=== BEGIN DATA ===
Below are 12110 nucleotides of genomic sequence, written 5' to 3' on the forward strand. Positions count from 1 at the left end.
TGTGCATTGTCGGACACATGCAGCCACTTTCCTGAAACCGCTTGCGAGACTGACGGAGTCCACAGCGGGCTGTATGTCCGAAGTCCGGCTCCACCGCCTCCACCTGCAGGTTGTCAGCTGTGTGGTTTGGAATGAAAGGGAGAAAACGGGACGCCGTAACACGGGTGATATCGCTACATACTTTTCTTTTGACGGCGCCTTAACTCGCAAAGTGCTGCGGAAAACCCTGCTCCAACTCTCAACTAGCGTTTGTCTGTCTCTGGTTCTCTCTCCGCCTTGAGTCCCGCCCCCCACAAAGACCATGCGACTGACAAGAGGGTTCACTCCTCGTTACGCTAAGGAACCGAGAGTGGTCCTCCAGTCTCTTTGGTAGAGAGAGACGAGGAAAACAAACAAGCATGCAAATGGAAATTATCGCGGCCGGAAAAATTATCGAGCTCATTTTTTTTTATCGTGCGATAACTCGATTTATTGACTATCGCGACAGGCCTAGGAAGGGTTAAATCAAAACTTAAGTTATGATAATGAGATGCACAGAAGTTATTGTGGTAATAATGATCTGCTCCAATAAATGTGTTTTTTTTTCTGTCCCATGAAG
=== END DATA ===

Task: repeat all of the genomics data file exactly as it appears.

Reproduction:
Below are 12110 nucleotides of genomic sequence, written 5' to 3' on the forward strand. Positions count from 1 at the left end.
TGTGCATTGTCGGACACATGCAGCCACTTTCCTGAAACCGCTTGCGAGACTGACGGAGTCCACAGCGGGCTGTATGTCCGAAGTCCGGCTCCACCGCCTCCACCTGCAGGTTGTCAGCTGTGTGGTTTGGAATGAAAGGGAGAAAACGGGACGCCGTAACACGGGTGATATCGCTACATACTTTTCTTTTGACGGCGCCTTAACTCGCAAAGTGCTGCGGAAAACCCTGCTCCAACTCTCAACTAGCGTTTGTCTGTCTCTGGTTCTCTCTCCGCCTTGAGTCCCGCCCCCCACAAAGACCATGCGACTGACAAGAGGGTTCACTCCTCGTTACGCTAAGGAACCGAGAGTGGTCCTCCAGTCTCTTTGGTAGAGAGAGACGAGGAAAACAAACAAGCATGCAAATGGAAATTATCGCGGCCGGAAAAATTATCGAGCTCATTTTTTTTTATCGTGCGATAACTCGATTTATTGACTATCGCGACAGGCCTAGGAAGGGTTAAATCAAAACTTAAGTTATGATAATGAGATGCACAGAAGTTATTGTGGTAATAATGATCTGCTCCAATAAATGTGTTTTTTTTTCTGTCCCATGAAG